The present value is a vital concept in some decisions about money.  It is used to determine the value of mortgages and insurance contracts.    From experience, Guyanese know that a contract has at least two parties.  Despite the advantages of free maintenance, and not having to worry about disposing of many assets when not needed, that is not the full picture.  The perspective of MACORP, the company that loaned the generators, is also missing from the discussion.  The viewpoint of MACORP would never come from GPL, and MACORP has no obligation to say anything.  That there is another side to the deal must be kept in mind since it could help with an understanding of what might be driving concerns about this case.  Guyanese should wonder why MACORP would bring 12 generators and have them sitting on its hands if it did not believe that the generators would be needed on a long rather than a short term basis.  It should be evident that MACORP would have rather collected its US$900,000 and moved on.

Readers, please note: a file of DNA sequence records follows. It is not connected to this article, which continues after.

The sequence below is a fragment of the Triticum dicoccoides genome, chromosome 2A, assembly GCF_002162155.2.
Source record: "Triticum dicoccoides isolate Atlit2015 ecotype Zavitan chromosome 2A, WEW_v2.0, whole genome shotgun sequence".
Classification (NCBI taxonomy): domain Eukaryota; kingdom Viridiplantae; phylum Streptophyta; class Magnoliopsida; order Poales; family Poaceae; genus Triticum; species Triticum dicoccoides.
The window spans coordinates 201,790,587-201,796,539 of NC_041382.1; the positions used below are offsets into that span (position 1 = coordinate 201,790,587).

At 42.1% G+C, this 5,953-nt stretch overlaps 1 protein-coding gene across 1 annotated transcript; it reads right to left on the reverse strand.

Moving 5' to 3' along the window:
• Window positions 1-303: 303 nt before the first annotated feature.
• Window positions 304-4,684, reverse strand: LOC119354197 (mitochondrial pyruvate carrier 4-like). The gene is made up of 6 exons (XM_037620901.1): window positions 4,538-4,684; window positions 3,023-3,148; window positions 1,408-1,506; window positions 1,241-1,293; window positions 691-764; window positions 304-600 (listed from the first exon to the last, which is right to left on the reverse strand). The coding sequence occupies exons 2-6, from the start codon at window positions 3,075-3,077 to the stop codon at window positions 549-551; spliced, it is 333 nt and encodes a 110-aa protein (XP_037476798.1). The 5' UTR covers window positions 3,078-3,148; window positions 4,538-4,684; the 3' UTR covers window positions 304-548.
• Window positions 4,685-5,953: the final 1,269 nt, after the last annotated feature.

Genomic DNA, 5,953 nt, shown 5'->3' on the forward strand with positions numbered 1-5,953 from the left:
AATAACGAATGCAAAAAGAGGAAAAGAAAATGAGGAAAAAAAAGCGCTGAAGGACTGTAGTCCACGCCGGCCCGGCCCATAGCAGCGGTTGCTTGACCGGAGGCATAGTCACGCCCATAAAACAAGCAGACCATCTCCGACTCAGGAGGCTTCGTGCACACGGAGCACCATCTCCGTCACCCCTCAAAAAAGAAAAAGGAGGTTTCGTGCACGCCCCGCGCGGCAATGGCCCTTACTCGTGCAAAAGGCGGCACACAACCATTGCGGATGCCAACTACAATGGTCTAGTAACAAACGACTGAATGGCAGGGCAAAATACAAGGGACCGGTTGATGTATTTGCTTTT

Unique Features

GPL has not disclosed if there are other features to the contract that might be unique.  Since the transaction might not qualify as a capital lease for GPL, MACORP could still be carrying the assets on its books.   GPL might be choking on its reply because there might be other payments to cover other eventualities.

The question has to be asked if GPL had to pay an upfront fee, in addition to its monthly rent, that could have wiped away the savings that it got from renting and not buying the generators.  GPL is in the best position to answer the question and it should.